Lessingia arachnoidea facts for kids
Quick facts for kidsLessingia arachnoidea
Lessingia arachnoidea is a rare species of flowering plant in the daisy family known by the common name 'Crystal Springs lessingia'. It is endemic to California, where it is known from a few occurrences in the vicinity of Crystal Springs Reservoir on the San Francisco Peninsula and southward to serpentine soil in Woodside. It may also exist in Sonoma County to the north. The plant grows in chaparral, scrub, and other local plant communities, often on serpentine soils.
This is an annual herb producing a slender, erect stem up to 80 centimeters in maximum height. It is woolly toward the ends of the stems, less so toward the base of the plant. The leaves are narrow and sometimes toothed, the lowest approaching 11 centimeters long and the uppermost reduced in size. The inflorescence is made up of a single flower head at the tip of the slender stem. The flower head is lined with tiny lance-shaped phyllaries with purplish pointed tips and sometimes a coat of woolly fibers. The head is discoid, lacking ray florets but bearing several funnel-shaped lavender disc florets with raylike lobes. The fruit is an achene with a very hairy hard body 2 or 3 millimeters long and a small, bristly pappus on top.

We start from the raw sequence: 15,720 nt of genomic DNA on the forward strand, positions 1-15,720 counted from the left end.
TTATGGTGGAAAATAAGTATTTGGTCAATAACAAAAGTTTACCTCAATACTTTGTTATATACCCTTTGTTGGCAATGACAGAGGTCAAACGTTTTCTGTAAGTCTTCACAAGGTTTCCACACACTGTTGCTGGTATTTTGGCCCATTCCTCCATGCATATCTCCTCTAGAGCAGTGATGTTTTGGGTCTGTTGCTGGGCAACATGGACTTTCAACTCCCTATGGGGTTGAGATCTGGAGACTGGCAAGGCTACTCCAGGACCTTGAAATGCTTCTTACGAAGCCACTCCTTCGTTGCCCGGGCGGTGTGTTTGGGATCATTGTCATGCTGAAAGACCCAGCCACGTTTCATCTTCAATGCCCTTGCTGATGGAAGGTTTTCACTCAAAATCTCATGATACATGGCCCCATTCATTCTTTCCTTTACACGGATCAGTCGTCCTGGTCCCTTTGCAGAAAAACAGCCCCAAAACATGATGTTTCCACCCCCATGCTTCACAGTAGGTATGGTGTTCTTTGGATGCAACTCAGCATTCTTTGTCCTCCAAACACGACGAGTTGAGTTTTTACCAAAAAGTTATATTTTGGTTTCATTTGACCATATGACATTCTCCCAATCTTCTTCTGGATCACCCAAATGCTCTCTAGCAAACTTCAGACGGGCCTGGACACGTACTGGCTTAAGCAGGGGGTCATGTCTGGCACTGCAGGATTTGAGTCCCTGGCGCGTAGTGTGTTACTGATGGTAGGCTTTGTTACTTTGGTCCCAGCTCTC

Plants need bare soil or soil without any exotic weed competition to thrive, and can even grow in the bare soil of well worn trails. Late-flowering from August to October, and one of the last of the summer California wildflowers to bloom. Ripe seeds germinate readily, 40% in three days and 80% within 15 days.
Lessingia arachnoidea Facts for Kids. Kiddle Encyclopedia.